Thermal Conductivity – Resistance: Temperature
The previous experiments employed the concept of thermal resistance between two points A and B in an attempt to observe a change in temperature difference between point A and B. Although thermal conductivity is calculated via thermal resistance, this experiment will maintain the same thermal resistance in all sample. The varying constant will, in this case, be amount of energy put through the system. Multiple simple set-up’s will be employed with varying heat magnitudes in an attempt to observe a difference in temperatures between point A and B on a single sample.
The goal of this experiment will be to observe a variation in temperatures between point A and B using samples of the exact same thermal resistance. This will ultimately provide further insight into the concepts of Thermal Conductivity and Thermal Resistance.
Background Information and Equations
Laboratory testing of Thermal Conductivity routinely involves the calculation of Thermal Resistance. From this value, thermal conductivity may be determined via use of other more readily measured values (length…).
Heat Flow Equation Q = ΔT / RΘ
- Q = Heat flow in Watts
- ΔT = Temperature difference in Degrees Celsius
- RΘ = Thermal Resistance (l / k ⋅ A)
- l = Length of a material in Meters
- k = Thermal conductivity constant in W/m-K
- A = Surface area in meters squared
This experiment will vary the bolded constant via different heat sources.
As with the other experiments, it is recommended to use a material with fairly high thermal conductivity in order to save time. Suitable materials may be found in the table below.
More materials may be found here
Materials and Experimental Set-up
The dimensions of the copper adaptor are:
- d = 1 inch
- d’ = 2 inch
- l = 1/2 inch
- l’ = 1 inch
A steam generator and chamber will be used in this experiment in order to mimic a heat source of 100°C. For instructions on how to make a steam generator and steam chamber, visit the Lee’s Disc Method. To effectively use the steam generator, a hole with a diameter of 2 inch should be made. The hole will serve as the location of insertion for the copper adaptor.
The copper adaptor should be designed to have the exact same dimensions as the hole in the steam chamber. Wider holes may be used, however; bigger dimensions may not support the copper adaptor and would not be recommended. A hole should be machined into the copper adaptor with a diameter of 1 inch and a depth of ½ inches. This hole will provide a location of insertion for the metal rod to be tested.
If the machining process did not provide a clean cut, the hole left may be filled with thermal interface material. The rod can then be inserted in the hole and any excess thermal interface material wiped off.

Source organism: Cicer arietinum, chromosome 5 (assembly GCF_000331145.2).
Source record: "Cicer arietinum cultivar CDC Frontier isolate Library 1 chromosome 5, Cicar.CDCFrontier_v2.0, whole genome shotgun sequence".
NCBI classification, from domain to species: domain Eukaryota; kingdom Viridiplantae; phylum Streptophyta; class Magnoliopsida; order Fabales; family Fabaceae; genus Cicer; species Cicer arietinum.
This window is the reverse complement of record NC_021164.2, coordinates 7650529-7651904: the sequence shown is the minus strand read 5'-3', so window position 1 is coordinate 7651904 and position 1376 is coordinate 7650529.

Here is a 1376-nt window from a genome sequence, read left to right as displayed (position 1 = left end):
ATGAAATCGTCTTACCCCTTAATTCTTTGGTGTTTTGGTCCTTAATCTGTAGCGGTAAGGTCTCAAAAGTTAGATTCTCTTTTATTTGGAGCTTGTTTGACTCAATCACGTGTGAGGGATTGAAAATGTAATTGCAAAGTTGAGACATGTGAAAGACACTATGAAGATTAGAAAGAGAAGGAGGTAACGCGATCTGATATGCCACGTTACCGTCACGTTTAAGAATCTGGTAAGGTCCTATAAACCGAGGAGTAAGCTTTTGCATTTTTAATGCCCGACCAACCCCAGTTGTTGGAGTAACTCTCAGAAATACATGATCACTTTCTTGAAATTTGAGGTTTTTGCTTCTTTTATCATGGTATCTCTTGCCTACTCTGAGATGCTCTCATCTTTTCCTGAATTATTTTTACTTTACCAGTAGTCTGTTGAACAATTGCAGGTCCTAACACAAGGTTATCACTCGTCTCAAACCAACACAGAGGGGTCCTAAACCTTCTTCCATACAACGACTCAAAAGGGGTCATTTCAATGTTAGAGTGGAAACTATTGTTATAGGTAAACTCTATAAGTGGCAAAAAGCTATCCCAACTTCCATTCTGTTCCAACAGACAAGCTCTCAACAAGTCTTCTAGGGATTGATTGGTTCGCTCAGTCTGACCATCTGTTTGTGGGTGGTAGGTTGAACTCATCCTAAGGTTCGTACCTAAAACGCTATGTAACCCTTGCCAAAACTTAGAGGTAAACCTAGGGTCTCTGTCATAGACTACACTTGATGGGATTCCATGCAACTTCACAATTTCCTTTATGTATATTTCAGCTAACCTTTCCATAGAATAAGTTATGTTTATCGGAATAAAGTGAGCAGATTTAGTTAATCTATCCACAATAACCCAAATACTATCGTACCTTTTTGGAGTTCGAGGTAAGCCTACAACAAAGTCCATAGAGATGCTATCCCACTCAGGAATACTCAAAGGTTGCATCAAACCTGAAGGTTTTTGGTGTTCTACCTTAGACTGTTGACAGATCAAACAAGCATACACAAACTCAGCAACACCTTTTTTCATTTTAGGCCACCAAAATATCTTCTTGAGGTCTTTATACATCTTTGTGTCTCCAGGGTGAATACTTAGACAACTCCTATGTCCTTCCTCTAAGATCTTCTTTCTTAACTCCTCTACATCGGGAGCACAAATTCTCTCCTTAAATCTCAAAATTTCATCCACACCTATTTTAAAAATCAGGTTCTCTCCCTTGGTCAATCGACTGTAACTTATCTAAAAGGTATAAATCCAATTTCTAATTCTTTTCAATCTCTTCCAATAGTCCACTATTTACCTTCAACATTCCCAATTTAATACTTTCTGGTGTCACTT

On the left, a hypothetical representation of the copper adaptor supporting the testing material while in the steam chamber. On the right, a hypothetical representation of the copper adaptor supporting the testing material while on a hotplate.
- Obtain the desired material to be tested
- Insert the material into the hole of the copper adaptor (with thermal interface material if needed)
- Turn on the hot plate to a low setting (~50°C)
- Allow the hot plate to reach a stable temperature (steady-state)
- Record the temperature of the tip of the material to be tested
- Place the copper adaptor with material on the hot plate
- Allow the material to heat up for 5-10 minutes
- Once the time has passed, record the temperature
- Remove the adaptor and material allowing them to return to beginning temperature
- Repeat steps 4-9 using the hot plate at a high setting (~150°C+) and steam chamber (100°C)
A trend of increasing temperature after 5-10 minutes with respect to an increase in the magnitude of the source of heat should be observed. Without using a thermometer, one could place a candle at the tip of the metal rod and record the degree to which the candle is melted after a certain period of time. Although three tests may prove to be adequate in order to demonstrate the effect temperature difference, the same software used in Part Three may be used to gain even further insight. Simply by accessing the Examples > Conduction > Conduction > Comparing Temperature Differences. Using this example, various magnitudes of temperature may be experimented with to gain further insight into the effect of the temperature level on heat flow rate.
The three previous experiments demonstrated that the temperature between point A and B may be manipulated via manipulation of the thermal resistance between point A and B. This experiment did not manipulate thermal resistance; however, the road analogy still holds true. Should you allow the cars to enter the road at high velocities, the rate at which the cars leave the road will increase. Decrease the entrance velocity of the cars and the exit velocity will also be lower.